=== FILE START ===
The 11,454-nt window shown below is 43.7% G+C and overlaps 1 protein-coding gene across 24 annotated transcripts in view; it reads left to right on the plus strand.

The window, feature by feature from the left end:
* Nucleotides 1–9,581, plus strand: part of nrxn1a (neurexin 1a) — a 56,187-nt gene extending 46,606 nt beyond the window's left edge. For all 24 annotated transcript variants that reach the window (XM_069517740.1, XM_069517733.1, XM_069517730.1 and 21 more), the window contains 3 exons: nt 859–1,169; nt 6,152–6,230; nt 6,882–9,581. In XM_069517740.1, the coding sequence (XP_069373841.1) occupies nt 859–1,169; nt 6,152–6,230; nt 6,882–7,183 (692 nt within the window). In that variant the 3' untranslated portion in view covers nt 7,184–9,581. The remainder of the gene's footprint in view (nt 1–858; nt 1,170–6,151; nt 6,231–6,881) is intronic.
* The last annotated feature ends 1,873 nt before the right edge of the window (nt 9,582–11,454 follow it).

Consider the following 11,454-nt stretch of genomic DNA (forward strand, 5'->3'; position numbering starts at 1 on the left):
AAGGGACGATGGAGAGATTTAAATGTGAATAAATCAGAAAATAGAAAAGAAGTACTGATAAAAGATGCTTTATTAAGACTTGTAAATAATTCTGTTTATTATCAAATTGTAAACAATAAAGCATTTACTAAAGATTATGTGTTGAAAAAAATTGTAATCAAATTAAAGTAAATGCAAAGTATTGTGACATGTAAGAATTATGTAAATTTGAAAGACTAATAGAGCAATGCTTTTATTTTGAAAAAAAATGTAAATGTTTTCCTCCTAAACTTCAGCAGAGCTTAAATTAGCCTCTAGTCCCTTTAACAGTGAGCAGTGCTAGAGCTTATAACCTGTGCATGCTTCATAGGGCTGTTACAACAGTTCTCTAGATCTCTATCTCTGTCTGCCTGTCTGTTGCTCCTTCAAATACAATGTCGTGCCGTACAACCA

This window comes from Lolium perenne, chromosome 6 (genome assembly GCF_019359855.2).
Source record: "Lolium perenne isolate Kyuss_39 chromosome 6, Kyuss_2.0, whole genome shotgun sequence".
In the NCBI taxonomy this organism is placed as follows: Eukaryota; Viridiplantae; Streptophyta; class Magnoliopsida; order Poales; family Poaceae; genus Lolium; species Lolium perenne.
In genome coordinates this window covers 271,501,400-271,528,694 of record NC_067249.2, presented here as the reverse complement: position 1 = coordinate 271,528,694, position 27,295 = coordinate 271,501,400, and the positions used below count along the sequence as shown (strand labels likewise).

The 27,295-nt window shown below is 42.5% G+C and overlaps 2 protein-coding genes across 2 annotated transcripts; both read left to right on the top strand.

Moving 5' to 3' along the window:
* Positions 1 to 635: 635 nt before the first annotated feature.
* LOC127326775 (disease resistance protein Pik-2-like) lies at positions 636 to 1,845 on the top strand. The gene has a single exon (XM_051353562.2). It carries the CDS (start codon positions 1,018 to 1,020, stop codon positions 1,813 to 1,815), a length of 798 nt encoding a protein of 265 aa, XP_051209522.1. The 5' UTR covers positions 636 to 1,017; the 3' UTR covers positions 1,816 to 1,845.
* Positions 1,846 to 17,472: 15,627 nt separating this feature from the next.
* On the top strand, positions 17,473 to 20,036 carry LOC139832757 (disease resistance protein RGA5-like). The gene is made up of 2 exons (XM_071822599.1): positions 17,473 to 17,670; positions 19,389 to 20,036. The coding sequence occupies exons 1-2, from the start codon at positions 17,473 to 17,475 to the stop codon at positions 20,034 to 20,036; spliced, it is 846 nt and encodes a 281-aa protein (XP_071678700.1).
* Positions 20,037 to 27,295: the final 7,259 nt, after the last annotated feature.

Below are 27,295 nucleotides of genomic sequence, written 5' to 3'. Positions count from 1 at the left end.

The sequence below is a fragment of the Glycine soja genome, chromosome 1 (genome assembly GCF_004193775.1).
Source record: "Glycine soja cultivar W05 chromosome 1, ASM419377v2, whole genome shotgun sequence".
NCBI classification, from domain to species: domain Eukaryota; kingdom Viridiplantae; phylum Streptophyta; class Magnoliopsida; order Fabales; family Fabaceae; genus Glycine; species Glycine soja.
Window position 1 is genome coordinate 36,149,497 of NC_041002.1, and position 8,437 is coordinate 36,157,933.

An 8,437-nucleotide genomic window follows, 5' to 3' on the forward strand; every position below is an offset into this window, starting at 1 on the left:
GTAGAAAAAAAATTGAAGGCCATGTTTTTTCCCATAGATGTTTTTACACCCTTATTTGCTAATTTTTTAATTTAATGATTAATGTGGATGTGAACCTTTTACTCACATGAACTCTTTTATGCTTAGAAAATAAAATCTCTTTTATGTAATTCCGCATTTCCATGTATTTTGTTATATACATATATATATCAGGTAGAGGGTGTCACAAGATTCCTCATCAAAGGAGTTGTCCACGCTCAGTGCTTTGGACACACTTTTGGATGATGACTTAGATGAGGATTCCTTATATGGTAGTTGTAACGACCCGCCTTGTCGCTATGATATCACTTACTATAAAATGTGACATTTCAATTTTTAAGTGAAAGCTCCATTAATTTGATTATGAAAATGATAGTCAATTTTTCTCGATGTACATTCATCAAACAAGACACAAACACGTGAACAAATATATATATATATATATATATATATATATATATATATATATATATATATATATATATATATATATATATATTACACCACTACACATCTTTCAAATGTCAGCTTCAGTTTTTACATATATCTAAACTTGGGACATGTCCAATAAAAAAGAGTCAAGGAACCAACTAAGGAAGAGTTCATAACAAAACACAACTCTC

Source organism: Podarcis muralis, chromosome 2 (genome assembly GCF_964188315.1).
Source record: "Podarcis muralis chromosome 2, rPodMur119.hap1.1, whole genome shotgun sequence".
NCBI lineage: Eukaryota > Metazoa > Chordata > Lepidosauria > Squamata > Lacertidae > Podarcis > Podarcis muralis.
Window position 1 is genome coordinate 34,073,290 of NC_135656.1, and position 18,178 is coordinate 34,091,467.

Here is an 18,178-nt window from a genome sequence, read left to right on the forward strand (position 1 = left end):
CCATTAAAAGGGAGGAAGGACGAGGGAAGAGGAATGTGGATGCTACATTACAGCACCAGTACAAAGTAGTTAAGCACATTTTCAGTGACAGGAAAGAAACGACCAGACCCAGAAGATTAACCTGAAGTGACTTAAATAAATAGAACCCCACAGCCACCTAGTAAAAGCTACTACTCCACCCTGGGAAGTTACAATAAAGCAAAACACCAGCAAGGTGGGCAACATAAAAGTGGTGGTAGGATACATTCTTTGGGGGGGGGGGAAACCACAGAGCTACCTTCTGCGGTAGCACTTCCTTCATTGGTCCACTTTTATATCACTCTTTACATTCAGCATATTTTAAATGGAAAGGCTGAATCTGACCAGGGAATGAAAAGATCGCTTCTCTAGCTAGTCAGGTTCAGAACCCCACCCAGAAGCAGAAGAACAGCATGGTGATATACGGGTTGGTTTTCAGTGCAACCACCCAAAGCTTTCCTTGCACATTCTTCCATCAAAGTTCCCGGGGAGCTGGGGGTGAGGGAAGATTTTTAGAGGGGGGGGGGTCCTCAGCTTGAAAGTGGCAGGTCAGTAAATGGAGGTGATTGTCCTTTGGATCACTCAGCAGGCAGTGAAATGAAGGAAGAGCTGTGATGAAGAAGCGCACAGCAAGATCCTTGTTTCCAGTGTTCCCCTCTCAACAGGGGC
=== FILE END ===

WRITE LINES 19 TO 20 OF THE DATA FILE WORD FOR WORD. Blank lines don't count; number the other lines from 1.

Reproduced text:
The sequence below is a fragment of the Glycine soja genome, chromosome 1 (genome assembly GCF_004193775.1).
Source record: "Glycine soja cultivar W05 chromosome 1, ASM419377v2, whole genome shotgun sequence".